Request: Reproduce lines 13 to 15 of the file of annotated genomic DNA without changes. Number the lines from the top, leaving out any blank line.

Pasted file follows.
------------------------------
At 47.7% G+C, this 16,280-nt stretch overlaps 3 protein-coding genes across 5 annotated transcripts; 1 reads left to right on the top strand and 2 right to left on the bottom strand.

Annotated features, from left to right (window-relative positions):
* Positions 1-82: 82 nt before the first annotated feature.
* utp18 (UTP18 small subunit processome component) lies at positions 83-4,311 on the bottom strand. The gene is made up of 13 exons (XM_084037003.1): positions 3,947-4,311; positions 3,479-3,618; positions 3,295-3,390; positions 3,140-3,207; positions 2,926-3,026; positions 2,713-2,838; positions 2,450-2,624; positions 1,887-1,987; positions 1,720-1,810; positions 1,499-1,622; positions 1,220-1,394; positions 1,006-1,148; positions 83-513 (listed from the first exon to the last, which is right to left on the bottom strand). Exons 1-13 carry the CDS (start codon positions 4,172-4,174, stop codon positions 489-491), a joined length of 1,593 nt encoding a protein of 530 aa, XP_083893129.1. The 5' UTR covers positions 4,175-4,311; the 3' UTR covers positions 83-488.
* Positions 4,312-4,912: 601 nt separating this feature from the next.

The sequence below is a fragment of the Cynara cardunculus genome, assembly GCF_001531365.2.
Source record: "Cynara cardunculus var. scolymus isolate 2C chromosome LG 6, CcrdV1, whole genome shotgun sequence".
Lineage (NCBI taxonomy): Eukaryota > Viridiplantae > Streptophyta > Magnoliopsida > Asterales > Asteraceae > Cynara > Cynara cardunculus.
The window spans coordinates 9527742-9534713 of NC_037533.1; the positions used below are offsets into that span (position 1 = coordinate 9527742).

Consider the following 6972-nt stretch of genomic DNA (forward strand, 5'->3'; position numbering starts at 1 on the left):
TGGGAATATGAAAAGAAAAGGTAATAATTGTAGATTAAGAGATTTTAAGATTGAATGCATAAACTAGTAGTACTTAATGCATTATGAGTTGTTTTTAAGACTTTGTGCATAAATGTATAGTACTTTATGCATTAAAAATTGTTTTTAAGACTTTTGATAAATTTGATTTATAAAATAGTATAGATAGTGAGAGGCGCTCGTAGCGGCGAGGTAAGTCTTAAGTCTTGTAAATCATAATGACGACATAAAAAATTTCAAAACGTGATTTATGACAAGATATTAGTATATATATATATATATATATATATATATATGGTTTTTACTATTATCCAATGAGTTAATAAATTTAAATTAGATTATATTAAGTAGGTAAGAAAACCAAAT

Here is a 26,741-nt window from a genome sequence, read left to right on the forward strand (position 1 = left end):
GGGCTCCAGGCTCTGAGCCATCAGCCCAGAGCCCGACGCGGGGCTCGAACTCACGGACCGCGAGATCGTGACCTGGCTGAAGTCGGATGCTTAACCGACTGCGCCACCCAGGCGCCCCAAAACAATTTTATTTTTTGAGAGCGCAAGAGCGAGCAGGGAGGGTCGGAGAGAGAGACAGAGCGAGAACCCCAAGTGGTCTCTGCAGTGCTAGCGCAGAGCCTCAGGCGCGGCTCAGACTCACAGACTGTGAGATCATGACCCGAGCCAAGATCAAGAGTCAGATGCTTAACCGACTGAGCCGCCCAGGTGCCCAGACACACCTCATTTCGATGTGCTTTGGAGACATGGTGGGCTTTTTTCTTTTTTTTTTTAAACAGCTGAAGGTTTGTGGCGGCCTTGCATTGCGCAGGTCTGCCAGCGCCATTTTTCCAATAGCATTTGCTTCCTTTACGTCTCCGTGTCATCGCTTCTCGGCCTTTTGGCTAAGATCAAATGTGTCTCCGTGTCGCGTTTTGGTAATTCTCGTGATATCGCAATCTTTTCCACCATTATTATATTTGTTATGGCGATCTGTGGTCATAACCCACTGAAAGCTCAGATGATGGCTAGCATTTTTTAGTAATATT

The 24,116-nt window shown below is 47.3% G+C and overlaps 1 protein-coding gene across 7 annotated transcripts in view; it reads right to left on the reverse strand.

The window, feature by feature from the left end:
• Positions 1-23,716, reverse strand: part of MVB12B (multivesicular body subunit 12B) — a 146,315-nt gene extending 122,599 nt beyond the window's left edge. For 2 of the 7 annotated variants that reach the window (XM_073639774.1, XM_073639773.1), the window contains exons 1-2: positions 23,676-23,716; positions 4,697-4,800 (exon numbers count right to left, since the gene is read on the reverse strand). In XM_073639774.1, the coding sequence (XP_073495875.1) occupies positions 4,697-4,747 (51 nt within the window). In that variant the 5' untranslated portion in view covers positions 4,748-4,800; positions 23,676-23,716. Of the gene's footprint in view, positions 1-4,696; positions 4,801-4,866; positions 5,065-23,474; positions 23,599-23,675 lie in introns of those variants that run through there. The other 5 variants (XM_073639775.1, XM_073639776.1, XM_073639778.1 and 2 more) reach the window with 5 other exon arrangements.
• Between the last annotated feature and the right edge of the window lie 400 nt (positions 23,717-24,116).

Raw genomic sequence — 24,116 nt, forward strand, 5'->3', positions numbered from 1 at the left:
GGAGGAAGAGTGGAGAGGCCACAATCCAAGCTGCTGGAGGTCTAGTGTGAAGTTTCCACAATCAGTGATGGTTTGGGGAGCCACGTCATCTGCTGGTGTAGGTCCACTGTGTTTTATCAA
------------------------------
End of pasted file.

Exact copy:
GGGCTCCAGGCTCTGAGCCATCAGCCCAGAGCCCGACGCGGGGCTCGAACTCACGGACCGCGAGATCGTGACCTGGCTGAAGTCGGATGCTTAACCGACTGCGCCACCCAGGCGCCCCAAAACAATTTTATTTTTTGAGAGCGCAAGAGCGAGCAGGGAGGGTCGGAGAGAGAGACAGAGCGAGAACCCCAAGTGGTCTCTGCAGTGCTAGCGCAGAGCCTCAGGCGCGGCTCAGACTCACAGACTGTGAGATCATGACCCGAGCCAAGATCAAGAGTCAGATGCTTAACCGACTGAGCCGCCCAGGTGCCCAGACACACCTCATTTCGATGTGCTTTGGAGACATGGTGGGCTTTTTTCTTTTTTTTTTTAAACAGCTGAAGGTTTGTGGCGGCCTTGCATTGCGCAGGTCTGCCAGCGCCATTTTTCCAATAGCATTTGCTTCCTTTACGTCTCCGTGTCATCGCTTCTCGGCCTTTTGGCTAAGATCAAATGTGTCTCCGTGTCGCGTTTTGGTAATTCTCGTGATATCGCAATCTTTTCCACCATTATTATATTTGTTATGGCGATCTGTGGTCATAACCCACTGAAAGCTCAGATGATGGCTAGCATTTTTTAGTAATATT

The 24,116-nt window shown below is 47.3% G+C and overlaps 1 protein-coding gene across 7 annotated transcripts in view; it reads right to left on the reverse strand.

The window, feature by feature from the left end: